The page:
"GNL Quebec inc. is a Quebec company that was created in 2014 as a result of the desire of two US investment firms, Breyer Capital and Freestone International LLC, to position themselves in the global market for liquid natural gas" (Hassan, 2018).

From extraction to export, these two projects combined will generate around 7.8 million tonnes of greenhouse gases.
Project Area (in hectares)4,500,000
Level of Investment (in USD)4 500 000 000.00
Type of PopulationRural
Start Date11/2018
Company Names or State EnterprisesGazoduq from Canada - Proponent
GNL Québec (GNL) from Canada - GNL Quebec has been developing the Énergie Saguenay Project since 2014, involving the construction of a natural gas liquefaction complex at Port Saguenay.
Relevant government actorsQuebec Government

Ministry of Environment

Ministry of Energy and Natural Resources

Premier of Quebec

Federal Government

Transport maritime

Federal Minister of Environment

Minister of Energy

Natural Resource Canada

National Energy Board

BAP (Bureau d'audiences publiques sur l'environnement)

Wendat de Quebec First Nation

Atikamekw First Nation

Cree First Nations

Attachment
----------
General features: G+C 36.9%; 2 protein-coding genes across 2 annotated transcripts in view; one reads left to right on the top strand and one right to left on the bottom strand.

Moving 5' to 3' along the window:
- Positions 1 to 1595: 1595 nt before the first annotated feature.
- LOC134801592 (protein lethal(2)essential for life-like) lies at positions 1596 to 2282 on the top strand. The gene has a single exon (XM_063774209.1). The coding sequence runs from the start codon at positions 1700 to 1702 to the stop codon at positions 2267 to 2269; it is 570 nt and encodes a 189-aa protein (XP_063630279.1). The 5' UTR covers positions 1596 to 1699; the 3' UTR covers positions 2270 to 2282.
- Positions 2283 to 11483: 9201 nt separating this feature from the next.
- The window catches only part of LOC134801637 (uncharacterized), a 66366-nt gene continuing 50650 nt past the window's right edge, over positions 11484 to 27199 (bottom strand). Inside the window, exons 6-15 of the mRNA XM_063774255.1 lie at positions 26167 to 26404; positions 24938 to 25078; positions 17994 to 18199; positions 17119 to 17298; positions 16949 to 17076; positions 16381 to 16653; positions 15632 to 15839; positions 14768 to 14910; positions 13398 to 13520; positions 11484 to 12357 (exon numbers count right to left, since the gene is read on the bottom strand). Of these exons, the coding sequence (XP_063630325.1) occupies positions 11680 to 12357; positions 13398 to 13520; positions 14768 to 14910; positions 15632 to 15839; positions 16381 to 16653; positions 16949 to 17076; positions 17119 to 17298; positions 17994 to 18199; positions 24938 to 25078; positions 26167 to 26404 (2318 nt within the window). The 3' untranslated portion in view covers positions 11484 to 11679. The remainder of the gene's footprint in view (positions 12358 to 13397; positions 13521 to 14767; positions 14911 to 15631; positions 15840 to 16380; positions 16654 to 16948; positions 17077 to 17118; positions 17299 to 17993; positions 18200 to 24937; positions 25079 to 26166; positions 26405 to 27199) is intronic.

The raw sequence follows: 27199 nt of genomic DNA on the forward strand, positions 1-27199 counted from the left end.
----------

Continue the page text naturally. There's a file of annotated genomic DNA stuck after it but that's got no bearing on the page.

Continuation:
Anishnaabe First Nations

Malécites First Nation

Innu First Nations
International and Financial Institutions Breyer Capital - Invested in GNL's project
Freestone International - Invested in GNL's project
Environmental justice organisations and other supportersCoule Pas Chez Nous

https://www.coulepascheznous.com/

Coalition Fjord

https://www.facebook.com/CoalitionFjord/

coalitionfjord.blogspot.com

SNAP Québec

Eau Secours

WWF Canada

Mouvement citoyen UNEplanète

Nature Québec

Équiterre

Centre québécois du droit en environnement (CQDE)

Fondation David Suzuki

Action Boréale

Green Peace

Action Boreal in Abitibi

Gazoduq Parlons-En

Collectif citoyen Littoralement innaceptable

Collectif du Bas Saguenay

Collectif de Sainte-Rose-du-Nord

Collectif du Lac

Collectif de la Batture

Collectif de l'Anse à Pelletier
The Conflict and the Mobilization
Intensity of Conflict (at highest level)LOW (some local organising)